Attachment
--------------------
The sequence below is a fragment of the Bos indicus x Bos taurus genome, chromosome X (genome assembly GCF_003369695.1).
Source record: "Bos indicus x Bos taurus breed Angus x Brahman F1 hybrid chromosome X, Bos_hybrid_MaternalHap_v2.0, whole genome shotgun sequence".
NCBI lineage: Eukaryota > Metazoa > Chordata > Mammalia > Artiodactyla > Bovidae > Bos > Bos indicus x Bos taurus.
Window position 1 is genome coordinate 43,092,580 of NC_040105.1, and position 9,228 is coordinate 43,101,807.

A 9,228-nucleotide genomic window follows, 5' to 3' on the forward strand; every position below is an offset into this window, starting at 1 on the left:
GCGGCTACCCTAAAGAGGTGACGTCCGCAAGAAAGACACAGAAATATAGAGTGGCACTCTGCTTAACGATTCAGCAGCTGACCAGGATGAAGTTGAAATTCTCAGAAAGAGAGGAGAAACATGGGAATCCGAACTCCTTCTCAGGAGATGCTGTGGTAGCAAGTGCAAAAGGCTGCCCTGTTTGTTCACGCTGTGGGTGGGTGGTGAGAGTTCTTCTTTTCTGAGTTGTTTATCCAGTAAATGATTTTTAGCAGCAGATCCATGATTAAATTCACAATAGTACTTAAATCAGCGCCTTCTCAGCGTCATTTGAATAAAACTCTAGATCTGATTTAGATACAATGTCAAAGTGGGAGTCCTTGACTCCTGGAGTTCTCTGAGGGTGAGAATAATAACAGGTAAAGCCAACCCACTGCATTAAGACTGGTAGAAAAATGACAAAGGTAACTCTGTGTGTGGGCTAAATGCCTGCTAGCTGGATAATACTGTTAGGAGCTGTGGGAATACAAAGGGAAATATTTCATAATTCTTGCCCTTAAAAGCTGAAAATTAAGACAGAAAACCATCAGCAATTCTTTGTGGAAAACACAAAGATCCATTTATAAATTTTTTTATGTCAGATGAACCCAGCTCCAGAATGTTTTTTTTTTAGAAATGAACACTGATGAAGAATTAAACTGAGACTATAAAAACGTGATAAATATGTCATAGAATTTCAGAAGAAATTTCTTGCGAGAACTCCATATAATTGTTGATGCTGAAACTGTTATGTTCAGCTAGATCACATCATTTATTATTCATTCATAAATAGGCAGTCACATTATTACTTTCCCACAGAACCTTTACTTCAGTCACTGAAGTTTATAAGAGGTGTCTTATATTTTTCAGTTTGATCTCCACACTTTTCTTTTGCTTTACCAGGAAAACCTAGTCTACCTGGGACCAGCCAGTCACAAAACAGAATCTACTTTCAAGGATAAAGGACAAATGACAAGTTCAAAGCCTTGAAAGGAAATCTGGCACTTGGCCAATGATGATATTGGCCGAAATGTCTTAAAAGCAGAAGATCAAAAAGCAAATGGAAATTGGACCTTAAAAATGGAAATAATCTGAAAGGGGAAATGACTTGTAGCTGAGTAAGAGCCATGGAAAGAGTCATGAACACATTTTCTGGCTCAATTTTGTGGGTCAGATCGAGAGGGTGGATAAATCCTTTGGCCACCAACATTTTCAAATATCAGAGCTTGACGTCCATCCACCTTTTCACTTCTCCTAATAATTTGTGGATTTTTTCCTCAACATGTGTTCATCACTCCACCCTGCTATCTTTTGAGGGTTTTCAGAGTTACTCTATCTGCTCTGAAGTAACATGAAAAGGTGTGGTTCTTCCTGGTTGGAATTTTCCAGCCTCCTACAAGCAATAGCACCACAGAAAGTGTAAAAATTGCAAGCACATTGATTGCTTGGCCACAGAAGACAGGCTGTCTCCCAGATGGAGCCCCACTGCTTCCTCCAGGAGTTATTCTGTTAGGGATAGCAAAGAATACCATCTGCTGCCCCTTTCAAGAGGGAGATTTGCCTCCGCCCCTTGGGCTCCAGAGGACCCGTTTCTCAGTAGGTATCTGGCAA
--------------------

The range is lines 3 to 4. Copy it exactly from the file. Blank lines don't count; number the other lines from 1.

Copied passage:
NCBI lineage: Eukaryota > Metazoa > Chordata > Mammalia > Artiodactyla > Bovidae > Bos > Bos indicus x Bos taurus.
Window position 1 is genome coordinate 43,092,580 of NC_040105.1, and position 9,228 is coordinate 43,101,807.